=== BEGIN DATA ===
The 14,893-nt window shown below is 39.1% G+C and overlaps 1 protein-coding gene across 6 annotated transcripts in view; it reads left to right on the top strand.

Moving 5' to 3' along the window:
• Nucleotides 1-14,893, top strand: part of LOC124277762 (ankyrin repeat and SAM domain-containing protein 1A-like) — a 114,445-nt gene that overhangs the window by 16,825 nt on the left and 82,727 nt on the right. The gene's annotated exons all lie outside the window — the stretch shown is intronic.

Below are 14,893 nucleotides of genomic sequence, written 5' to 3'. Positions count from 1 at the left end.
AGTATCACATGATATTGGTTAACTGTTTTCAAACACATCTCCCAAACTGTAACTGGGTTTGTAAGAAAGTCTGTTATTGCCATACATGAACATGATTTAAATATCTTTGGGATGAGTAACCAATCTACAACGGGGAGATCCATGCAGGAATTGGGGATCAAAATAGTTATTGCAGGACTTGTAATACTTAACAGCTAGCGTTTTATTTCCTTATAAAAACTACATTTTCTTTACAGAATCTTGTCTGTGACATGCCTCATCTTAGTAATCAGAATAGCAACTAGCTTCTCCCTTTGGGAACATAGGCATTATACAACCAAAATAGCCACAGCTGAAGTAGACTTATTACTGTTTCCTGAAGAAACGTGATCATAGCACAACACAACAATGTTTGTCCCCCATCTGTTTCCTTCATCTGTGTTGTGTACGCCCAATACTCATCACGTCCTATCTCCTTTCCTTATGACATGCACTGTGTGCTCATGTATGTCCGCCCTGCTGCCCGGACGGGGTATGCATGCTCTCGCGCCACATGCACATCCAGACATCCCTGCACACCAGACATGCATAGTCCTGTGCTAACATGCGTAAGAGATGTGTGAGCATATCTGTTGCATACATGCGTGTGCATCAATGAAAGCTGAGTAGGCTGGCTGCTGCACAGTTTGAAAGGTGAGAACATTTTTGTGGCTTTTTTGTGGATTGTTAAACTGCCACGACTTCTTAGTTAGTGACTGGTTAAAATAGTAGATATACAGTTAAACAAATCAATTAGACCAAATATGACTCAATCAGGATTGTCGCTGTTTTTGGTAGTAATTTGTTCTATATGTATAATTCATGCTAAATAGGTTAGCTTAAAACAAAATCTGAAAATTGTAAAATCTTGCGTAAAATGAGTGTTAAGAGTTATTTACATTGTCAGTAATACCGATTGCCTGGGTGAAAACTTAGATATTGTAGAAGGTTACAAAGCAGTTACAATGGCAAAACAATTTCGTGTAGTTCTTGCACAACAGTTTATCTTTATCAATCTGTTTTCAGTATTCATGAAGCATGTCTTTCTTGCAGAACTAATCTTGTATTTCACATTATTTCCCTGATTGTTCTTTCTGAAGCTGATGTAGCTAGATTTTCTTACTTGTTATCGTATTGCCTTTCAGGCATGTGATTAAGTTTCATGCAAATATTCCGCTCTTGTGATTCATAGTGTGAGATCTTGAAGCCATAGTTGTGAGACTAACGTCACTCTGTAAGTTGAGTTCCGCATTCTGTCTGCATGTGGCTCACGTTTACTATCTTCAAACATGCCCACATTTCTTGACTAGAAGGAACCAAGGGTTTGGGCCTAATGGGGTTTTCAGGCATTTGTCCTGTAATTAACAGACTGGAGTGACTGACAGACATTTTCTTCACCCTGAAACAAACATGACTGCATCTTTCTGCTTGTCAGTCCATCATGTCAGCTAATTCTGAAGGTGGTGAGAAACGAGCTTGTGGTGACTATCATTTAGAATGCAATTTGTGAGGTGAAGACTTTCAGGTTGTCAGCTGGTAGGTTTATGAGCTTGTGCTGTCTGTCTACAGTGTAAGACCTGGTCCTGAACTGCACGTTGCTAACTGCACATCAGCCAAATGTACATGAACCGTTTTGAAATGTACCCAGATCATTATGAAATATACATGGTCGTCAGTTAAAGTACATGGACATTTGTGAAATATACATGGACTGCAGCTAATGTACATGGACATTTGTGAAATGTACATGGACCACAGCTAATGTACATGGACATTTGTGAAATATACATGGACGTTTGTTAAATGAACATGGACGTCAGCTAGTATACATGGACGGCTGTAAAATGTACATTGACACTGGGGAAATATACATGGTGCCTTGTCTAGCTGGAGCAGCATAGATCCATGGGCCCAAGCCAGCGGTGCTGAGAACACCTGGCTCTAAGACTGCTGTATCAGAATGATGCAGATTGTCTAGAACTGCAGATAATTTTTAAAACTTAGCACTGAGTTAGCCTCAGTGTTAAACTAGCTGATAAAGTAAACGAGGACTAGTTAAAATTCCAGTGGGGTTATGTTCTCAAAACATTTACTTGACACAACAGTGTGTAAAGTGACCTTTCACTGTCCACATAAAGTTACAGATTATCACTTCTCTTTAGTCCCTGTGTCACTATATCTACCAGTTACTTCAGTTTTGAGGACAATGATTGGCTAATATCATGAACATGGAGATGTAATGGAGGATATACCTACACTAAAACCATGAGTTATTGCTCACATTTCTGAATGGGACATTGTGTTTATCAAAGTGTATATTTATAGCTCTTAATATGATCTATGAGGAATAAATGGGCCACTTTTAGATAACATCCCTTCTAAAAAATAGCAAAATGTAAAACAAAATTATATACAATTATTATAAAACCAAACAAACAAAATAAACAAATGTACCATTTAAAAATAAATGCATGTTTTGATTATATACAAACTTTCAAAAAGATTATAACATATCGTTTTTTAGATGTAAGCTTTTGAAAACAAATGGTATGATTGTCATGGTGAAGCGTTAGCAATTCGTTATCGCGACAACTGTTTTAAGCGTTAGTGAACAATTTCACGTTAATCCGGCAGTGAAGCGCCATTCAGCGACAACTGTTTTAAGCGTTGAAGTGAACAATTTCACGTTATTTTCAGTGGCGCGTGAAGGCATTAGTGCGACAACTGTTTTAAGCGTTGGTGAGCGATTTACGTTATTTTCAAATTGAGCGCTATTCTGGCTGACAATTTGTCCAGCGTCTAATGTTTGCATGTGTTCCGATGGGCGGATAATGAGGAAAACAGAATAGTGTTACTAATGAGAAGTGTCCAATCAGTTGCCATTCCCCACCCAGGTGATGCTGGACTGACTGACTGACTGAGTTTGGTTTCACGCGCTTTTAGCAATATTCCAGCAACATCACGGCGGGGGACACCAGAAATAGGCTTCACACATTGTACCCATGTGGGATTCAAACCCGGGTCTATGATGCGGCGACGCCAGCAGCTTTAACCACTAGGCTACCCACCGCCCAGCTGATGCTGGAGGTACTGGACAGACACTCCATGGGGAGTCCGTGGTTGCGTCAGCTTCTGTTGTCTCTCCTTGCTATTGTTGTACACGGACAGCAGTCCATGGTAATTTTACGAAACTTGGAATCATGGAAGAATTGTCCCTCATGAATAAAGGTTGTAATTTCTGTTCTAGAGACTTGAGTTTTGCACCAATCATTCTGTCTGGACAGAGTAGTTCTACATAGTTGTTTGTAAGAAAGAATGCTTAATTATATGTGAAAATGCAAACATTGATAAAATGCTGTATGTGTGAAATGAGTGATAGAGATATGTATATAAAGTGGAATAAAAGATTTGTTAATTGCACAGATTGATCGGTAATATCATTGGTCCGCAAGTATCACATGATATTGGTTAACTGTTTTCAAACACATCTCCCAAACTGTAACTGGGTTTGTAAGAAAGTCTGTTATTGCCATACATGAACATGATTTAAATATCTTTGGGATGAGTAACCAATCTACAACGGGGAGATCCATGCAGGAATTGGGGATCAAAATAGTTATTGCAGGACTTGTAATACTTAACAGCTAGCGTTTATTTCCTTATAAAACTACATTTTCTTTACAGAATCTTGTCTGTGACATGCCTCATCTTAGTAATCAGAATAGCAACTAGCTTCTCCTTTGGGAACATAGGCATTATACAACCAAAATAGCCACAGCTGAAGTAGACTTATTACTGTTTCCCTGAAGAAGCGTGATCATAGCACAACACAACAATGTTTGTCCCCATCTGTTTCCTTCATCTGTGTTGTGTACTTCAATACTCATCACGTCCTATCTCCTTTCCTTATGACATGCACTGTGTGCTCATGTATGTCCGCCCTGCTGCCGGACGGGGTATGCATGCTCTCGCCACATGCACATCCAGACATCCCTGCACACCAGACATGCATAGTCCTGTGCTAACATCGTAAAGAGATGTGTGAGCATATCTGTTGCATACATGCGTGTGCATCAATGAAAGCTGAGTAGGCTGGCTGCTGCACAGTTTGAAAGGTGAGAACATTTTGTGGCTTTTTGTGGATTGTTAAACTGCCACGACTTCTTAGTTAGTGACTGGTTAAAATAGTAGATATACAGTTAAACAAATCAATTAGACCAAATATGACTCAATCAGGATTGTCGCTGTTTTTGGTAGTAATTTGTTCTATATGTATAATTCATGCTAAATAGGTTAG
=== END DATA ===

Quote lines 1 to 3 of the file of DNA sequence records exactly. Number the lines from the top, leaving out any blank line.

The 14,893-nt window shown below is 39.1% G+C and overlaps 1 protein-coding gene across 6 annotated transcripts in view; it reads left to right on the top strand.

Moving 5' to 3' along the window:
• Nucleotides 1-14,893, top strand: part of LOC124277762 (ankyrin repeat and SAM domain-containing protein 1A-like) — a 114,445-nt gene that overhangs the window by 16,825 nt on the left and 82,727 nt on the right. The gene's annotated exons all lie outside the window — the stretch shown is intronic.